He adds: “Our focus is on finding partners for value creation and outperformance through our people who are market leaders in their fields. We are also very focused on being an attractive partner ourselves. The key words for us are in-house expertise and a cohesive approach across our four private asset classes, which enable deeper partnerships.”

The skills of UPPs diverse 12-person internal team span asset class expertise and an ability to draw on their own networks to source opportunities in funds, co-investment and direct private market investment.

“We have an amazing and experienced team who have been around the block and invested through cycles,” he says. “We have people who have invested in funds, co-investments and direct with global relationships who can originate opportunities.”

Larsen says his own move from institutional investment in Denmark to join UPP in Canada has been made easy by similarities between the two regions that include a deep institutional investment ecosystem and talent pool. “The investment approach in pension funds in Canada and Denmark are similar, inspiration in Denmark come from Canada.”

He says the skills of the team is already born fruit. Like UPP’s recent €150 million investment in offshore wind veterans Copenhagen Infrastructure Partners’ latest fund, and stake in Angel Trains, the UK rolling stock company.  “We have a team with global relationships that can originate these opportunities.”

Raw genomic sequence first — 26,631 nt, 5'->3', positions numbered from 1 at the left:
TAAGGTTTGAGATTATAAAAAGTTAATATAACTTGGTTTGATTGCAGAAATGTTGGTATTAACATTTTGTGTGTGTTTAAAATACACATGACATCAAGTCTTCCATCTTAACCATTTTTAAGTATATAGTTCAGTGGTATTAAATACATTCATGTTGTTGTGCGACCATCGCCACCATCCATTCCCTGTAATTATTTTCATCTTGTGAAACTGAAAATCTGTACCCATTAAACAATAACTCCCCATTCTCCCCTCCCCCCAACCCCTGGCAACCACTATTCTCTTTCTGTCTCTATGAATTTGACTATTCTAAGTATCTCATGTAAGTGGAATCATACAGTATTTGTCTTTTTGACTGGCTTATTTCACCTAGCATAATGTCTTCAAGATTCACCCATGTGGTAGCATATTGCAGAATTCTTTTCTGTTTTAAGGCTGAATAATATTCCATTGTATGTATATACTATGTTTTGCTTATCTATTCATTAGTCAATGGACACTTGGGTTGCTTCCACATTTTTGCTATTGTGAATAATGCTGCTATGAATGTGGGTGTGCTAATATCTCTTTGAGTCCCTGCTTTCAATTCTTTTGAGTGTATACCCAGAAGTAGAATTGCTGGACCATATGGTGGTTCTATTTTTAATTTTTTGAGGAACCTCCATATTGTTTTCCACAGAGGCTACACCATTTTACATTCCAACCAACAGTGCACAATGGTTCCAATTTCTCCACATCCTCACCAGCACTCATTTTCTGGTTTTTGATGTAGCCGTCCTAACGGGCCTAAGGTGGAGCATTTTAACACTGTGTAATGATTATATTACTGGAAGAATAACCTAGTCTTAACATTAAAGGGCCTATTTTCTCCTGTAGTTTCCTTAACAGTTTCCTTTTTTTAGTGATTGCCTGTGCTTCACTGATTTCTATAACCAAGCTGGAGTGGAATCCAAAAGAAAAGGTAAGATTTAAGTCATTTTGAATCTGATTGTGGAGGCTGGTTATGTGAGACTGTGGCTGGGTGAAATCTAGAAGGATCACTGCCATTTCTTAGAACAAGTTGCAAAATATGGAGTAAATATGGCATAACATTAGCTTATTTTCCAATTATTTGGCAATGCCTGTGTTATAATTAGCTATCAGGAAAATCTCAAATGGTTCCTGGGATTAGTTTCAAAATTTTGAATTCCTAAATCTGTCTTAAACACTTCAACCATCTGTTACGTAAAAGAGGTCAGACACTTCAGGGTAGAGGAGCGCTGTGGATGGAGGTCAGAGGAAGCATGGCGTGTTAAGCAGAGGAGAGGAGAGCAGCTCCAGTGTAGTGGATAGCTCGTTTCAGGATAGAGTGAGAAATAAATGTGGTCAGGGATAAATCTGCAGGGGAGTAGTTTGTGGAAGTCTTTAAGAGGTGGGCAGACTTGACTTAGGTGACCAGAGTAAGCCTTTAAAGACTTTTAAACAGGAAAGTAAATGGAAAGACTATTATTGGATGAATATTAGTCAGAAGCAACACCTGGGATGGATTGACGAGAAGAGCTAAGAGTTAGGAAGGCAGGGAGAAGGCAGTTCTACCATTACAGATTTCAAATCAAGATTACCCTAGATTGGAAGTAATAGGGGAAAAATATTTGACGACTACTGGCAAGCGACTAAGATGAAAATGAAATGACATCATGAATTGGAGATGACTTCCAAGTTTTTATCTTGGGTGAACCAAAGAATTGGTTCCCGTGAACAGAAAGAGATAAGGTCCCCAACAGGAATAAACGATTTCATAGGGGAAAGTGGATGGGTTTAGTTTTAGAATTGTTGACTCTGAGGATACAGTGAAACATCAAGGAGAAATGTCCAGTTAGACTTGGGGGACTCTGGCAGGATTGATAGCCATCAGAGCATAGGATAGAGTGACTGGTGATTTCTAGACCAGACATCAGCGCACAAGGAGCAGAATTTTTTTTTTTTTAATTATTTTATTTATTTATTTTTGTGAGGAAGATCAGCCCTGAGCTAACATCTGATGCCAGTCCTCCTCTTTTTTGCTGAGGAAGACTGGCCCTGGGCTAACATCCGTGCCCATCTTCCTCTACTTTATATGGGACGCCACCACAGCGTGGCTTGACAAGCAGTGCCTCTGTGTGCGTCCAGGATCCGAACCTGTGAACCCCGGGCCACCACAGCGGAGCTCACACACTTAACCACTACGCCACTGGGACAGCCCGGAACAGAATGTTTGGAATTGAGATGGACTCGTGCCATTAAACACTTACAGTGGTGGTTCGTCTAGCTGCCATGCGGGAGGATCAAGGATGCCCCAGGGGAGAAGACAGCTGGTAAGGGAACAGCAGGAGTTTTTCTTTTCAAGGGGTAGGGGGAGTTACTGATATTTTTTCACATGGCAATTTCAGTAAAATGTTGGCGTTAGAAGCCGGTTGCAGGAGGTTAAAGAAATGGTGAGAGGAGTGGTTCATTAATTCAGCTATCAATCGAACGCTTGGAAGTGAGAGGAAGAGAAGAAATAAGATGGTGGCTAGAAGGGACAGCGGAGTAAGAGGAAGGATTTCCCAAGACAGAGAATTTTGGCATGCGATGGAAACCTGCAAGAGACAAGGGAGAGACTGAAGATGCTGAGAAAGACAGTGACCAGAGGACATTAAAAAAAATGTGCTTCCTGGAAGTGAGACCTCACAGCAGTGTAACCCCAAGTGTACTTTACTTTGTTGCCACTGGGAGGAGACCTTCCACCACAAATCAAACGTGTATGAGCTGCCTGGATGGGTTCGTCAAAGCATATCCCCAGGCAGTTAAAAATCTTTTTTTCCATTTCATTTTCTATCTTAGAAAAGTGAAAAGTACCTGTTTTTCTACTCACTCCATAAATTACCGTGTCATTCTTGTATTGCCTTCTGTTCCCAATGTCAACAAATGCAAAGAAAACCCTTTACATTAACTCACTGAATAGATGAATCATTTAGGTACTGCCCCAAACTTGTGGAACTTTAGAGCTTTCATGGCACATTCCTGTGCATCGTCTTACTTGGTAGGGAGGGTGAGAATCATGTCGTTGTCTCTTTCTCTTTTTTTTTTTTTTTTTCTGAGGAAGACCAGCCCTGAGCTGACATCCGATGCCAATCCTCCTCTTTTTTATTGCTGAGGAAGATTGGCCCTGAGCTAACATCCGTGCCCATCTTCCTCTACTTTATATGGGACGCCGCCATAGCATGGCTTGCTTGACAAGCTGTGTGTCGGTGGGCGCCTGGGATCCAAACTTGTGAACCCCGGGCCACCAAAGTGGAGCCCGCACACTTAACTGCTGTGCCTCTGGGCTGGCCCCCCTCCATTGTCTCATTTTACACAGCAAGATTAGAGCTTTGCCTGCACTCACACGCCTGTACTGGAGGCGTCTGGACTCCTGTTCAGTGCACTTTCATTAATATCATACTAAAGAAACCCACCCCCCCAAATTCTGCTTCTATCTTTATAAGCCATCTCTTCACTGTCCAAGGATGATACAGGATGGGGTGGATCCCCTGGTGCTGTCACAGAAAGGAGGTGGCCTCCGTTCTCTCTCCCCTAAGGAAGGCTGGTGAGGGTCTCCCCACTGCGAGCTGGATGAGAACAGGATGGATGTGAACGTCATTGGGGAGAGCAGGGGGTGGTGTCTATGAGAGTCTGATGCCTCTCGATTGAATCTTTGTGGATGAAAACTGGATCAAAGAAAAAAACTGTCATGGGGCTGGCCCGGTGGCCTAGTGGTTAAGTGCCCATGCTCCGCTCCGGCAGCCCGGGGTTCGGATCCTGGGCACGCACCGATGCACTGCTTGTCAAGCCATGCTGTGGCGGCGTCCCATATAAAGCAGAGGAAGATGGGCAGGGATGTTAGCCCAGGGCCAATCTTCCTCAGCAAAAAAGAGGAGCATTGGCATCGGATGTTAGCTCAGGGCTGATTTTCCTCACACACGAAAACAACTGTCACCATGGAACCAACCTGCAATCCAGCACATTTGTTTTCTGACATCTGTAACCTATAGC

With its focus on people and partnerships, UPP’s strategy is typical of the Canadian Maple Eight. He began by building in-house expertise focused on accessing opportunities, executing; building partnerships and monitoring the portfolio. Now he’s developing partnerships that will transition into co-investment and direct participation. He also wants to integrate sustainability and diversification, tapping long-term, secular trends that are robust in any interest rate or inflation environment.

“Coming out of COVID, diversification was one of the biggest learnings”

Sustainability is incorporated into the screening and underwriting process, overseen by the internal team.

“Besides being a key way in which we seek to invest responsibly on behalf of our members, integrating material ESG factors across all investment processes is the right commercial thing to do to avoid undue risks such as stranded assets. There must be a buyer in 15–20-years time when we may look to sell the asset.

We want to partner with GPs with a track record in responsible investing (RI) and we actively engage with GPs to influence their investment decision and management practices. ESG is integrated into our portfolio construction.”

As Larsen builds out the allocation, today’s overweight LPs is a reminder of the risk and long-term nature of private investments. He says UPP has a five-year strategy to reach its (undisclosed) target allocation and won’t rush – despite the opportunity – to ensure vintage diversification.

“We will invest for the long term and target value creation over 10-15 years. All the data shows consistent out performance from private markets over a 10-15 year period v public markets. But you need to be patient and accept and embrace the illiquidity. You don’t want to be a forced seller of private assets.”

Peter Martin Larsen will speak at the Fiduciary Investors Symposium in Toronto from May 29-31. Click here for more information.